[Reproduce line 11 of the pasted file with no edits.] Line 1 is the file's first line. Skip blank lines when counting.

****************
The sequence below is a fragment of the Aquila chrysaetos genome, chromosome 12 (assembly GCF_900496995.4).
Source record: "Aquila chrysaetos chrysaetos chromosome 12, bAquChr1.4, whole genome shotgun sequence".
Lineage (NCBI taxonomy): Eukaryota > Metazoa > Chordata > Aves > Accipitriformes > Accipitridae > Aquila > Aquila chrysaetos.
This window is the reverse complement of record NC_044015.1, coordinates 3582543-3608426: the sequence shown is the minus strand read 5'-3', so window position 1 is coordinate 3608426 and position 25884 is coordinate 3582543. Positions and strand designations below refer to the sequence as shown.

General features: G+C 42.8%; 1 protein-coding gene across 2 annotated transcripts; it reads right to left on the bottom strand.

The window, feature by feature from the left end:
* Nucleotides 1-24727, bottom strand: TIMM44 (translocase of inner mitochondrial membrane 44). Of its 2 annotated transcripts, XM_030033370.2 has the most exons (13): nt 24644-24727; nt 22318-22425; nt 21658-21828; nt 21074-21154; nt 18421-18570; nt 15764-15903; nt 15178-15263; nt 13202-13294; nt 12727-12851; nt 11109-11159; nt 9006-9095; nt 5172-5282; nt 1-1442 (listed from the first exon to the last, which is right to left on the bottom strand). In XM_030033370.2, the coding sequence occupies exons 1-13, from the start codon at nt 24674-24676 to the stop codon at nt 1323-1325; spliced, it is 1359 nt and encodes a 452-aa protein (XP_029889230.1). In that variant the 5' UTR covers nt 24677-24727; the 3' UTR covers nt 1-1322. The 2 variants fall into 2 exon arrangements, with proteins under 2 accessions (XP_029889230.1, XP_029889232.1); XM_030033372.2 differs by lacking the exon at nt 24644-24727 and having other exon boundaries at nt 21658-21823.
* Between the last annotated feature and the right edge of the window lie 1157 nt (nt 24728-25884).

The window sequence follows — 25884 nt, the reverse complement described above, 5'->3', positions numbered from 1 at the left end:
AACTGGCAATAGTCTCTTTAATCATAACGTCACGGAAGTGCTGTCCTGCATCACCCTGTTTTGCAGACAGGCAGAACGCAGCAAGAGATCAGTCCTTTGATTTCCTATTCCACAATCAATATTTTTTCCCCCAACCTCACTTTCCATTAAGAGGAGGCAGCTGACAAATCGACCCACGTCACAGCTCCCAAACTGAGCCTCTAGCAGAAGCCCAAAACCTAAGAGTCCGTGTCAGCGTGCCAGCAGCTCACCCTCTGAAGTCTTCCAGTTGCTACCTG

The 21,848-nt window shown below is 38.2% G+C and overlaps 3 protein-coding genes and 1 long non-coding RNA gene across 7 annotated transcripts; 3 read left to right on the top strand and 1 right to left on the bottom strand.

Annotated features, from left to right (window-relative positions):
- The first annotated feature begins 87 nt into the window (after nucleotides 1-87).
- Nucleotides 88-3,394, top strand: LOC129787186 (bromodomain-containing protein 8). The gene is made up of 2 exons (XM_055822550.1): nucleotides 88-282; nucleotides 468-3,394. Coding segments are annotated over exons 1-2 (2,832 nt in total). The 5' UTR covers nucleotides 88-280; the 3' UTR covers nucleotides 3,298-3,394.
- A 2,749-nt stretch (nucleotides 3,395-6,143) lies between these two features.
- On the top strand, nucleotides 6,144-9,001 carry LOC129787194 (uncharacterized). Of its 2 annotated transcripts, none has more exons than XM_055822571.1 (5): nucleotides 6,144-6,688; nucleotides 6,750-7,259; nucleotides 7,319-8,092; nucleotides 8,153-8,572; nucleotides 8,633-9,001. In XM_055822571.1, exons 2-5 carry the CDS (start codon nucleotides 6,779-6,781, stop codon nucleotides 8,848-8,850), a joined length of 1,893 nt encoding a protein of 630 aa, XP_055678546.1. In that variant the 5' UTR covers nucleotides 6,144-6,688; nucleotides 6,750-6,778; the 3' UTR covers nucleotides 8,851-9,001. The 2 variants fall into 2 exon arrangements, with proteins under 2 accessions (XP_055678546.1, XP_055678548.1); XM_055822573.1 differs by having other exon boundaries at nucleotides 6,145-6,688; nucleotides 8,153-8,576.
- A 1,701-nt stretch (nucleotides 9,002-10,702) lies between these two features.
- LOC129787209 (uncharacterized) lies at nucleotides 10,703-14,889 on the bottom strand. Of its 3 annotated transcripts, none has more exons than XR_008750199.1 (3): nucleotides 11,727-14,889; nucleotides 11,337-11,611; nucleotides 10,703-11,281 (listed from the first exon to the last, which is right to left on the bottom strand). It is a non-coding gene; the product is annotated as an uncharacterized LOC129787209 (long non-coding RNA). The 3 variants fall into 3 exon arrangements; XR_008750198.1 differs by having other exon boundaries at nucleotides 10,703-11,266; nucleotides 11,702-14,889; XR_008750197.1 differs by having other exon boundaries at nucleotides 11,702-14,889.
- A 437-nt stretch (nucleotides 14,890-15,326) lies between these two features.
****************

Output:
The 21,848-nt window shown below is 38.2% G+C and overlaps 3 protein-coding genes and 1 long non-coding RNA gene across 7 annotated transcripts; 3 read left to right on the top strand and 1 right to left on the bottom strand.